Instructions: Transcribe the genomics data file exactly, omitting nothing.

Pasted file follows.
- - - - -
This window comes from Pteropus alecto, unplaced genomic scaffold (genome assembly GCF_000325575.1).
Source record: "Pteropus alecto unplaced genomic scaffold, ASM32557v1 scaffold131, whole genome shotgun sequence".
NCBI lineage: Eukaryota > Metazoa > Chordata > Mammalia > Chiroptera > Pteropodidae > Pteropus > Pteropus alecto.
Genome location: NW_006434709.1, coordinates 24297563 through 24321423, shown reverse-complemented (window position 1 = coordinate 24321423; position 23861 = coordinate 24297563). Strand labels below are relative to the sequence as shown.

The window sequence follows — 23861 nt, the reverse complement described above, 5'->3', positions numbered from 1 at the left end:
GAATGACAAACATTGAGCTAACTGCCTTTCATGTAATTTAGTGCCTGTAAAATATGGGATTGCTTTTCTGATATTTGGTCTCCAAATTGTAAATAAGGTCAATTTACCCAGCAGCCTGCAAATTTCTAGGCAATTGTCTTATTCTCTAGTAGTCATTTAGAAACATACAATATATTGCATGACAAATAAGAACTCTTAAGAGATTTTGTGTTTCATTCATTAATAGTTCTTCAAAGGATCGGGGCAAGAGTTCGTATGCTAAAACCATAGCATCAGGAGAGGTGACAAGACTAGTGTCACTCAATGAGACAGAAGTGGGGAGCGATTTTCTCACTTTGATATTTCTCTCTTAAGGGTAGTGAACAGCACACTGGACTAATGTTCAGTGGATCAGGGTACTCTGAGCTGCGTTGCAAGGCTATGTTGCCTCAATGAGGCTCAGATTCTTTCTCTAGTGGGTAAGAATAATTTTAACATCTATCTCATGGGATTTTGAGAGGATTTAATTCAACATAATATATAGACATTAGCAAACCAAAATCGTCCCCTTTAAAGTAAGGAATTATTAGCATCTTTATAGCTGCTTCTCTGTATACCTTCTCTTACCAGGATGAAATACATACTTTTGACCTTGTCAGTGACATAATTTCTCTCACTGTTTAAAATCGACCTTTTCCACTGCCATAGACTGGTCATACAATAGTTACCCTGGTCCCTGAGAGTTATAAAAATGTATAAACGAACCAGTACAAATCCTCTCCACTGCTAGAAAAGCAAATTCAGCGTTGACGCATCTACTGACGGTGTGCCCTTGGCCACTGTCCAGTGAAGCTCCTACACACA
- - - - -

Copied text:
This window comes from Pteropus alecto, unplaced genomic scaffold (genome assembly GCF_000325575.1).
Source record: "Pteropus alecto unplaced genomic scaffold, ASM32557v1 scaffold131, whole genome shotgun sequence".
NCBI lineage: Eukaryota > Metazoa > Chordata > Mammalia > Chiroptera > Pteropodidae > Pteropus > Pteropus alecto.
Genome location: NW_006434709.1, coordinates 24297563 through 24321423, shown reverse-complemented (window position 1 = coordinate 24321423; position 23861 = coordinate 24297563). Strand labels below are relative to the sequence as shown.

The window sequence follows — 23861 nt, the reverse complement described above, 5'->3', positions numbered from 1 at the left end:
GAATGACAAACATTGAGCTAACTGCCTTTCATGTAATTTAGTGCCTGTAAAATATGGGATTGCTTTTCTGATATTTGGTCTCCAAATTGTAAATAAGGTCAATTTACCCAGCAGCCTGCAAATTTCTAGGCAATTGTCTTATTCTCTAGTAGTCATTTAGAAACATACAATATATTGCATGACAAATAAGAACTCTTAAGAGATTTTGTGTTTCATTCATTAATAGTTCTTCAAAGGATCGGGGCAAGAGTTCGTATGCTAAAACCATAGCATCAGGAGAGGTGACAAGACTAGTGTCACTCAATGAGACAGAAGTGGGGAGCGATTTTCTCACTTTGATATTTCTCTCTTAAGGGTAGTGAACAGCACACTGGACTAATGTTCAGTGGATCAGGGTACTCTGAGCTGCGTTGCAAGGCTATGTTGCCTCAATGAGGCTCAGATTCTTTCTCTAGTGGGTAAGAATAATTTTAACATCTATCTCATGGGATTTTGAGAGGATTTAATTCAACATAATATATAGACATTAGCAAACCAAAATCGTCCCCTTTAAAGTAAGGAATTATTAGCATCTTTATAGCTGCTTCTCTGTATACCTTCTCTTACCAGGATGAAATACATACTTTTGACCTTGTCAGTGACATAATTTCTCTCACTGTTTAAAATCGACCTTTTCCACTGCCATAGACTGGTCATACAATAGTTACCCTGGTCCCTGAGAGTTATAAAAATGTATAAACGAACCAGTACAAATCCTCTCCACTGCTAGAAAAGCAAATTCAGCGTTGACGCATCTACTGACGGTGTGCCCTTGGCCACTGTCCAGTGAAGCTCCTACACACA